HOPES are growing that Government moves to give cities more freedom will benefit York’s poorest citizens.
But York's Joseph Rowntree Trust chief executive Julia Unwin warned communities should prepare to seize the power – or risk swapping one group of bureaucrats for another.
Research by the trust and other organisations has already underlined the importance of larger communities to future prosperity.
The Government has already announced its City Deals proposals to let the UK's major population centres "off the Whitehall leash".
Ms Unwin, in an online blog, said: “There is widespread agreement that many of the challenges facing the UK, whether fiscal, environmental or demographic, have a local dimension and require a local response."
The effectiveness of local action had already been shown, both in emergencies - by the good neighbour spirit shown during flooding. - and planned campaigns, such as Yorkshire becoming dementia friendly, she added.
The Press has been running a Stamp Out Poverty campaign since December 2012, aiming to help local anti-poverty charities, raise awareness of poverty and to tackle the stigma around it.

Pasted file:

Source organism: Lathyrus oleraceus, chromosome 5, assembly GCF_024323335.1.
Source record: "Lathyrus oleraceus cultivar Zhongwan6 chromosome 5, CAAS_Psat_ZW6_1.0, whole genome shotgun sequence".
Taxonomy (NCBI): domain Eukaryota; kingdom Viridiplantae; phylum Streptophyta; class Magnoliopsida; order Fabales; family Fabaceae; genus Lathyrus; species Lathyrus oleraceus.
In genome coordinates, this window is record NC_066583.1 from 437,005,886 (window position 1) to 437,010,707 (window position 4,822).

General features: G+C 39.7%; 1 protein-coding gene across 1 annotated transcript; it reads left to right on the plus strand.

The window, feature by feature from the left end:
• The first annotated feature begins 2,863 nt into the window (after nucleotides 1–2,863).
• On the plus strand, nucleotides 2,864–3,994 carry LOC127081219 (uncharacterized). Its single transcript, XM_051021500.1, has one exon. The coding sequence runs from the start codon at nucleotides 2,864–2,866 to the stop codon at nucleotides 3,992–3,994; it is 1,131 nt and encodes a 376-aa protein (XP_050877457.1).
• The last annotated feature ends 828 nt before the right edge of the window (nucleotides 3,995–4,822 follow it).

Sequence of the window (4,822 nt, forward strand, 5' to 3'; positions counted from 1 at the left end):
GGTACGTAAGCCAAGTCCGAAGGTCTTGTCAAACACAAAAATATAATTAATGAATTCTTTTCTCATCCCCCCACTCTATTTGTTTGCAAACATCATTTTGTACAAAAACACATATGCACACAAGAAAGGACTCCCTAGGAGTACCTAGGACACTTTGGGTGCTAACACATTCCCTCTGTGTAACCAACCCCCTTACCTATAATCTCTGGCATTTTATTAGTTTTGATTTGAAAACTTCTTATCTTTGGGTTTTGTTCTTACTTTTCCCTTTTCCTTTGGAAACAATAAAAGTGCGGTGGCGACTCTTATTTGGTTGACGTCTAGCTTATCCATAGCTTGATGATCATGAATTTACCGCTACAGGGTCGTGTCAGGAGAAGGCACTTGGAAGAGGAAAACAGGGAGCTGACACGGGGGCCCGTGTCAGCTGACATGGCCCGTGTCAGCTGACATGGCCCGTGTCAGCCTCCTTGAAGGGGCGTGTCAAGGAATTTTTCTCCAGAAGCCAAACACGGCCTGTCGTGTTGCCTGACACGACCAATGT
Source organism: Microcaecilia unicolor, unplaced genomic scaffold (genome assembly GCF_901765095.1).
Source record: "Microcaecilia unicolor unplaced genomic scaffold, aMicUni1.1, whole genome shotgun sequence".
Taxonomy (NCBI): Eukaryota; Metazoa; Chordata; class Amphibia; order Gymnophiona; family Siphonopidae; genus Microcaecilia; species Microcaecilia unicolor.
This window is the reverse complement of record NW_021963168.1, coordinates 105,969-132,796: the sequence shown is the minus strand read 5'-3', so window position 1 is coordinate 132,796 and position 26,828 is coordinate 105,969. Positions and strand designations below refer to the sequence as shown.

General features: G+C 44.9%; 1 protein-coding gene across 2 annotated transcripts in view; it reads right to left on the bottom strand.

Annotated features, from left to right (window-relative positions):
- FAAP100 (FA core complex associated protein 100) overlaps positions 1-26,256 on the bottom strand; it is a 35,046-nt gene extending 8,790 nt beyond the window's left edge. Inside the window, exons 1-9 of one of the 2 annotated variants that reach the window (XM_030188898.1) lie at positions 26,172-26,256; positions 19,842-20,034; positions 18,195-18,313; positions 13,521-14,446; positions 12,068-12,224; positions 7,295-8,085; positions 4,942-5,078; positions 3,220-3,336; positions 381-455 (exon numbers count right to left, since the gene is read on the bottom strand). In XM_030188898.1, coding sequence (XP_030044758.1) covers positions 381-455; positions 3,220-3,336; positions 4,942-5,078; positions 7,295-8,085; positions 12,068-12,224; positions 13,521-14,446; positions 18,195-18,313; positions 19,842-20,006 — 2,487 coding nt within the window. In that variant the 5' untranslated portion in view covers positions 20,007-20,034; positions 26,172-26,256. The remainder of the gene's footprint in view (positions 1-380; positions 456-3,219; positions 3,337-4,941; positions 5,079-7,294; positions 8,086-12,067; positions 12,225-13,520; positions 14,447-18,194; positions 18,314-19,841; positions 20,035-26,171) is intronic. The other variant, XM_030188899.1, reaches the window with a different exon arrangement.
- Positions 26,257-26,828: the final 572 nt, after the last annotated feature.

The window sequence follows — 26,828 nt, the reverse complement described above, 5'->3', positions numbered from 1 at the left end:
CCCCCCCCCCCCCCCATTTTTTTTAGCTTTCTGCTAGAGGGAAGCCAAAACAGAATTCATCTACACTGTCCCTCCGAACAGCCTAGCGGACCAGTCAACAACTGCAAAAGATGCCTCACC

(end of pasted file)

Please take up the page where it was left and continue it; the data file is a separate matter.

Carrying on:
City of York Council leader James Alexander said: “I have been asking the question who benefits from economic growth and the opportunities it presents for a long time.
“That is why in York we have adopted policies which provide support to those who most need it, from increasing the supply of more affordable housing to attracting new jobs.
“I’m also proud that York was the first council in the region to commit to and pay the Living Wage.
“City Deals are an important first step in giving cities greater powers to improve the lives of their residents through growing their economies.
“But this in itself is not enough and is where local councils become critical to ensuring partnership working and the allocation of resources are working best for those who aren’t, but who should be, enjoying the benefits of that growth.”
Ms Unwin added: “We know that huge economical potential currently lies untapped in the UK.. The City Deals recognise how well placed cities are to do this.
"A focus on cities and localism, however, must be about much more than devolving power from one group of anonymous officials in Whitehall, to another group of anonymous officials in the town hall. "Civic leaders need to be far sighted, and think about how they can hand over new powers to communities and neighbourhoods, as quickly as they receive them."